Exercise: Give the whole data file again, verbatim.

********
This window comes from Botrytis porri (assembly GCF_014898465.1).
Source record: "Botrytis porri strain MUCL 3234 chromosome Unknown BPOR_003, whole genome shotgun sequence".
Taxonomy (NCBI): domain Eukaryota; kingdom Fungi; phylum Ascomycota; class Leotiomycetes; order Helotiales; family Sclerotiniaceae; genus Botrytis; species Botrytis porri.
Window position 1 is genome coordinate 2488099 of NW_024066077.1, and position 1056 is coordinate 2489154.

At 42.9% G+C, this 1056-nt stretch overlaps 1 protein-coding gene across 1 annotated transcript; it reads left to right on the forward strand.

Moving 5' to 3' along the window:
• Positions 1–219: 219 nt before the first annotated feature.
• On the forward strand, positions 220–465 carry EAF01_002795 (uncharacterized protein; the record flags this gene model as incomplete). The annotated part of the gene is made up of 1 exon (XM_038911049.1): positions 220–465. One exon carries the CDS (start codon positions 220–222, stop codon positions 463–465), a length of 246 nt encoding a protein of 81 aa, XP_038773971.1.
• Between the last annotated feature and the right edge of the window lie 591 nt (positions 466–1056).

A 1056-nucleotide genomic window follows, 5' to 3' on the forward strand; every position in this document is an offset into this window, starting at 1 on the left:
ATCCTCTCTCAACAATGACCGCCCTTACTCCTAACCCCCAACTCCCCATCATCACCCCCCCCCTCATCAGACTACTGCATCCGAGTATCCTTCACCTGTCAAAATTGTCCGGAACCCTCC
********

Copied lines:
This window comes from Botrytis porri (assembly GCF_014898465.1).
Source record: "Botrytis porri strain MUCL 3234 chromosome Unknown BPOR_003, whole genome shotgun sequence".
Taxonomy (NCBI): domain Eukaryota; kingdom Fungi; phylum Ascomycota; class Leotiomycetes; order Helotiales; family Sclerotiniaceae; genus Botrytis; species Botrytis porri.
Window position 1 is genome coordinate 2488099 of NW_024066077.1, and position 1056 is coordinate 2489154.

At 42.9% G+C, this 1056-nt stretch overlaps 1 protein-coding gene across 1 annotated transcript; it reads left to right on the forward strand.

Moving 5' to 3' along the window:
• Positions 1–219: 219 nt before the first annotated feature.
• On the forward strand, positions 220–465 carry EAF01_002795 (uncharacterized protein; the record flags this gene model as incomplete). The annotated part of the gene is made up of 1 exon (XM_038911049.1): positions 220–465. One exon carries the CDS (start codon positions 220–222, stop codon positions 463–465), a length of 246 nt encoding a protein of 81 aa, XP_038773971.1.
• Between the last annotated feature and the right edge of the window lie 591 nt (positions 466–1056).

A 1056-nucleotide genomic window follows, 5' to 3' on the forward strand; every position in this document is an offset into this window, starting at 1 on the left:
ATCCTCTCTCAACAATGACCGCCCTTACTCCTAACCCCCAACTCCCCATCATCACCCCCCCCCTCATCAGACTACTGCATCCGAGTATCCTTCACCTGTCAAAATTGTCCGGAACCCTCC